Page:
Gut Dysbiosis Concerns on Keto – Q5 – Q&A 31 – Ep 438

Gut Dysbiosis Concerns on Keto – Q5 – Q&A 31 – Ep 438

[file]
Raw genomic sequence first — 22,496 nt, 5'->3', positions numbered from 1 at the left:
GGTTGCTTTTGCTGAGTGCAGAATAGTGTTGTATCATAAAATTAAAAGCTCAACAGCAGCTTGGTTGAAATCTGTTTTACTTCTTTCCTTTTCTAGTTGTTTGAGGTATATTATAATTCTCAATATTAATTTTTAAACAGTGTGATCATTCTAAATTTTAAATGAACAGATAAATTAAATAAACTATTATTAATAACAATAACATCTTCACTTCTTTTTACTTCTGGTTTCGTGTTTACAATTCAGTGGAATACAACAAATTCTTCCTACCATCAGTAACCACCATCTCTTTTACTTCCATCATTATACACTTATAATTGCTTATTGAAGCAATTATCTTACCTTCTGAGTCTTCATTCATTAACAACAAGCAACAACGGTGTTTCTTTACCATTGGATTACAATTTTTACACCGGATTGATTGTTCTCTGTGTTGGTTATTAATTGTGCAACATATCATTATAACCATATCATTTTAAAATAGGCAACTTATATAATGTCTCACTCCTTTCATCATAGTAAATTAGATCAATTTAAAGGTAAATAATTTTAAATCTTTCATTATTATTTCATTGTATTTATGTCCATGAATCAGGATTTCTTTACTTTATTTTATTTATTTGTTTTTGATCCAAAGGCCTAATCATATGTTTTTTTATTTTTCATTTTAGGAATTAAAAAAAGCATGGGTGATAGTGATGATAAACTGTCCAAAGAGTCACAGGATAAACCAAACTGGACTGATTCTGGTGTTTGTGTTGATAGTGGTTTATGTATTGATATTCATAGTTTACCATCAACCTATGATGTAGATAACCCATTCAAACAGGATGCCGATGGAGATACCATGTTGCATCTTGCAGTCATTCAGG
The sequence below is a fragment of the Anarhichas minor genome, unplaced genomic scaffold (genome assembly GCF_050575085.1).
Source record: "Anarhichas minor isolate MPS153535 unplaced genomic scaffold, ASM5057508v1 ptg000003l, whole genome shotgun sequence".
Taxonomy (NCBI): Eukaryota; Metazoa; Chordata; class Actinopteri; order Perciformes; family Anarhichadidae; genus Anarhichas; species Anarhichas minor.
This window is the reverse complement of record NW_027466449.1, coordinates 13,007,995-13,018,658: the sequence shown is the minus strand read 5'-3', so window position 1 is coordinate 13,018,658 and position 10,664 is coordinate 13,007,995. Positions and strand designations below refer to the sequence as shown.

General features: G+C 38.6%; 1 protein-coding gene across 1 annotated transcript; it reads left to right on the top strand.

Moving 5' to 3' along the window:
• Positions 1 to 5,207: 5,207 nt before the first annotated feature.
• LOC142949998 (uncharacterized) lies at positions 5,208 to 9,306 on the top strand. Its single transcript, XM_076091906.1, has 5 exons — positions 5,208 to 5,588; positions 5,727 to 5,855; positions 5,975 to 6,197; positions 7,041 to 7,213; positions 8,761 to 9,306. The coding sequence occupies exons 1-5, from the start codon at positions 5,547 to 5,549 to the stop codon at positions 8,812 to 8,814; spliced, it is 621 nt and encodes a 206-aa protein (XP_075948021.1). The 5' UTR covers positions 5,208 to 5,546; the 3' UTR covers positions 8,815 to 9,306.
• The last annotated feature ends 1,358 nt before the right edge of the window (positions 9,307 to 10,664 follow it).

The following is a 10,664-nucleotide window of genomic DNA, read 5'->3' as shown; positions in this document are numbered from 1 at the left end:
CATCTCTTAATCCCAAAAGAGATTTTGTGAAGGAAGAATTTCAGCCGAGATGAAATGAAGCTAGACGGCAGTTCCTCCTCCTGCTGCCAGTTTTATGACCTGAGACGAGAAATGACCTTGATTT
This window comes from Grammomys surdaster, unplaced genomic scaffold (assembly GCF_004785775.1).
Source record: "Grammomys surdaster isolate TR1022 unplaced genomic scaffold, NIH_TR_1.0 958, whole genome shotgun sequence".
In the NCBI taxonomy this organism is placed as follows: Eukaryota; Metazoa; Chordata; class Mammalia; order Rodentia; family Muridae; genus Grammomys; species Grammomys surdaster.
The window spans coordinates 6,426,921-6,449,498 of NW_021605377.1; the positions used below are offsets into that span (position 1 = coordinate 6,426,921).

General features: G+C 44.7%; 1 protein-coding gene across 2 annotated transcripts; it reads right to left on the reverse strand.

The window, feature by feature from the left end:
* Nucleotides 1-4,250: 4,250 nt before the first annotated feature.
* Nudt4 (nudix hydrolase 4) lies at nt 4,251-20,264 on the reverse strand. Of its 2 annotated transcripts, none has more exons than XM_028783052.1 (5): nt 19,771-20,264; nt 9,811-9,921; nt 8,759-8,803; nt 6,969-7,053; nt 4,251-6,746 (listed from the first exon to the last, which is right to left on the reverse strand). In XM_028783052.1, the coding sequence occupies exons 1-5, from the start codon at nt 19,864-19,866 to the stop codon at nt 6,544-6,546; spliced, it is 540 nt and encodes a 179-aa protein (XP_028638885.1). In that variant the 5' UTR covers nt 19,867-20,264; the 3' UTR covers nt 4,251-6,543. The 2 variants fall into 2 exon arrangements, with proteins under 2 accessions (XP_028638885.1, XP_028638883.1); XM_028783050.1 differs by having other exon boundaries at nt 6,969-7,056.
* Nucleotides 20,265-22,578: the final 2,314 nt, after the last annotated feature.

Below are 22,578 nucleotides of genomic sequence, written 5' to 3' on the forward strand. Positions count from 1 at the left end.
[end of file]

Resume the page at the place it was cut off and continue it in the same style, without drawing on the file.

let’s see okay our final question this week is from keenan gut dysbiosis concerns on quito dear Rob I appreciate very much your non dogmatic approach when it comes to tackling information regarding very low carb and keto Dietary Approaches ie who are you what are your performance needs are you sick and busted up a hard-charging athlete etc that’s why they why I feel you’re the best person to ask about this as you aren’t inherently biased it’s a very nice comment very nice compliment I have a family history of cancer depression mental illnesses addiction and adult ADHD I haven’t been diagnosed with any of these issues though I definitely deal with unevenness and mood and focus besides my interest in preventing any future health issues for which I might be at risk I found that a very low carb high fat diet just seems to suit my brain the best I’m less irritable and anxious my sex drive is fine and most importantly for me my focus and attention is just totally on point I’ve tried a multitude of eating styles but very low carb is the only one that finds me springing out of bed in the morning with the birds chirping and excitement to get to work each day I call it nature’s adderall except I don’t have any crazy stim mania the only thing holding me back from maintaining this approach is a nagging worry about the hypothetical implicit implications of long term very low carb as it pertains to GI microbiome diversity potential dysbiosis risks mucin production thyroid problems etc I’ve read as much as I can find from the experts I tend to trust in this field like a TIA and D’Agostino but have yet to find anything that definitively quells my worry of causing some sort of damage from which it might be difficult to come back do you think the long-term risks might be overblown I do take prescript assist and raw potato starches potential mitigators but I don’t know if very low carb is taking a step or two back from my gut bugs and I’m very concerned about treating them well I always suspected got problems being at the root of my late father’s alcoholism and his myriad of inflammatory problems some of these worries have prevented me from staying in keto for longer than about a month at a time every time I start phasing a larger amount of carbs back in however the a mild and annoying accompanying brain fog and up-down cycle seemingly irrelevant of the dietary source I understand that these questions get vetted and you’re busy so no worries if this one doesn’t make the cut Isis airlie appreciate everything that you and your team have done for my health and the health of my family as well as the awareness you’re raising regarding even larger political issues we’re facing sincerely Kenan awesome awesome that’s it’s nice to know that what we’re doing matters even if it’s one person now so man so I guess first out of the gate even after all that phrase I don’t think I’m gonna have a definitive answer to this and so it’s it’s a complex topic and I have to say it’s been an interesting ride for me because even though I’m have been and you know primarily known as like the paleo guy I was the paleo guy that always leaned much towards the low-carb side of things and and man I tried and tried and tried to get the kind of boy eaten Loren Cordain ratios of paleo to work and it just really didn’t work for me I didn’t feel good I had got issues brain fog seemed to be up and down and so and you know I’ve tried every iteration of the stuff and then smart people like Paul Jam and they raise these questions about ketosis being problematic long term like the loss of the mucin layer in the gut because of lack of dietary carbohydrate and then the gut bacteria would say well if you’re not gonna feed me I’m gonna eat the gut lining and you know and then you lose this kind of like effectively like a mucous layer that is the the real barrier between your body and the feces if it’s moving through it you know there’s kind of kind of mucous kind of layer there and so I try resistant starches and safe starches and man I I really gave it the old college girl and I just felt terrible on it like I I mean I tried everything and did the potato starch and if you okay for a couple of days and then it just absolutely crushed me and I think we’ve talked about a couple of times the Sonnenberg lab and they have some concerns around mono cropping your gut microbiome around like one type of fermentable carbohydrates so if you were to supplement with something dr. Perlmutter has a product through garden of garden of length that is a super diverse fiber blend it has like citrus peel and acacia root and all the stuff if I were going to do something I would probably do something like that it has kind of a broader spectrum and kind of deal but they’re the only limit is that before to like swapping it out like yeah rotating and doing the same same thing all the time yeah I think that makes some sense and again I would just kind of pressure test it for do you look feel perform better and all that type of stuff particularly when you have this baseline but feeling really really good when you’re on very low carb and then feeling significantly not good when when you’re not it is a really interesting question though you know is there some something that we’re giving up down the road for some gain that we have now and I just don’t know that anybody can answer that there are some preliminary studies that suggest that very low carb diets although they changed the gut microbiota they don’t necessarily change them in a completely like dysfunctional way there’s there’s some pluses and minuses but some of the way that the gut changes would generally be associated with like beneficial Laure but even some of the ones that are considered to be not as beneficial the researchers acknowledge that within the context of a low-carb diet it may not matter you know like things may may change in that scenario and again for most people we see improvements in blood lipids and blood glucose control not everybody across the board but but by and large we tend to see that and something that’s frequently forgotten in this story is that if you construct a low-carb diet properly like things like artichokes and avocados and asparagus and stuff like that you can get a remarkable amount of fermentable fiber and a very low glycemic load so I’ve kind of had this notion that you know try to eat your way out of ketosis using very low glycemic load carbohydrates which means that you’re just gonna be eating a ton of them you know but Keane and I appreciate the kind words and the you know kind of the faith that you have in us on on this but at the end of the day I don’t think that anybody has been able to put a definitive pin on this because I think to some degree it depends on the person depends on the circumstance I tell you it’s it’s really fascinating some of the research around say like the carnivore diet that is interesting in ketosis in general so one of the big benefits that are sold around fermentable carbohydrates is that we release like butyrate and propria Nate Melanie in the short chain saturated fats which is super cool they appear to have these great signaling properties and whatnot and and they’re ostensibly feeding some we’ve got microbiota and also the cells lining the epithelial cells and what-have-you but what’s interesting is in the state of ketosis beta-hydroxybutyrate which is just a slightly modified version of butyrate transload it translocates into the gut and it feeds the gut microbiota and epithelial cells so that’s a whole interesting thing that nobody was really considering nobody was talking about so maybe the endogenous state of ketosis is feeding the guy in a different then the real mind blower flew by me not that long ago a whole bunch of the amino acids can be fermented or converted into the short chain saturated fat and are and tend to be preferentially driven that direction in a low-carb environment so the more we scratch around this debt like the manna there was a paper that I was reading just a few days ago and it made this case that you the most important thing that you need to do like where mistakes occur in science is on the first page in the first paragraph in the assumptions if the assumptions are wrong then the whole thing goes completely sideways and this is where you know I think like this evolutionary health ancestral health Paleo diet model is incredibly powerful as a hypothesis generating tank but then we need to go out and tinker and fiddle and see what the results are and whatnot and most of the big gas most of the big mistakes that have kind of occurred there we’re an outgrowth of wrong assumptions it’s not because people are bad but because you have an idea and you you pressure test it it just doesn’t stand up to scrutiny your hypothesis ends up being false or or there’s some other nuance to it or something like that like one one thing that comes to mind is Stephan Lindbergh’s idea around dietary lectins and and they’re potentially causal role in metabolic syndrome and he has the whole Kotova study they he talks about this and it’s really beautifully done because he starts with kind of a anthropological observation people in the West have rates of diseases that are different than this kind of Aboriginal culture then he does an epidemiological study then he does a study and animals so he’s got an animal model and then he does a study in humans and the thing is very consistent and it really makes a case that these dietary lectins could be the underlying problem but then a paper came out suggested that a cellular carbohydrate refined carbohydrate is actually the driver for all of this modern Western metabolic syndrome type stuff and that fits all this story – and so the quite there was a great question asked around this but it was asked in a way that wasn’t specific enough to delineate whether lectins or the cause or whether a cellular carbohydrate was the cause or it may be a combination of both or in some people that may be lectins and and other people may be dense a cellular carbohydrate so you know where we start with assumptions is a really important piece to this whole story and again you know like I kind of sided with some folks like dr. Shaun Baker we can get so out in the weeds with like mechanisms and mTOR and all this stuff and I think it just ends up being kind of at some point if we know for a fact that if we just don’t overeat if we exercise if we sleep well if we’re generally feeling good the good things are going to happen and it’s difficult to do anything else that’s going to be any better for us you know and so that’s kind of where and maybe I’m saying all this stuff to make myself feel better because I’m in a very similar situation I tend to feel my best one if that kind of Perry ketogenic level and and I’ve tinkered with that and found that I feel even better when my protein intake is higher i’ve even kind of foregone a lot of the vegetable intake that i used to do because I noticed that my digestion was even better with with certain types and the removal of others and making sure it’s definitely cooked so really focusing on that clinical outcome of do I look feel and perform better has been my primary driver okay awesome I think that was our final question this week wheat anything else we need to tell people about I don’t think so I hope everybody’s having an awesome summer indeed indeed stay hydrated with drink element and unless your questions a troubles calm on the contact page and still I think at least for a while most of my activity on social media is gonna be over at Instagram might have some interesting developments around that that topic here in the not-too-distant future so yeah all right take care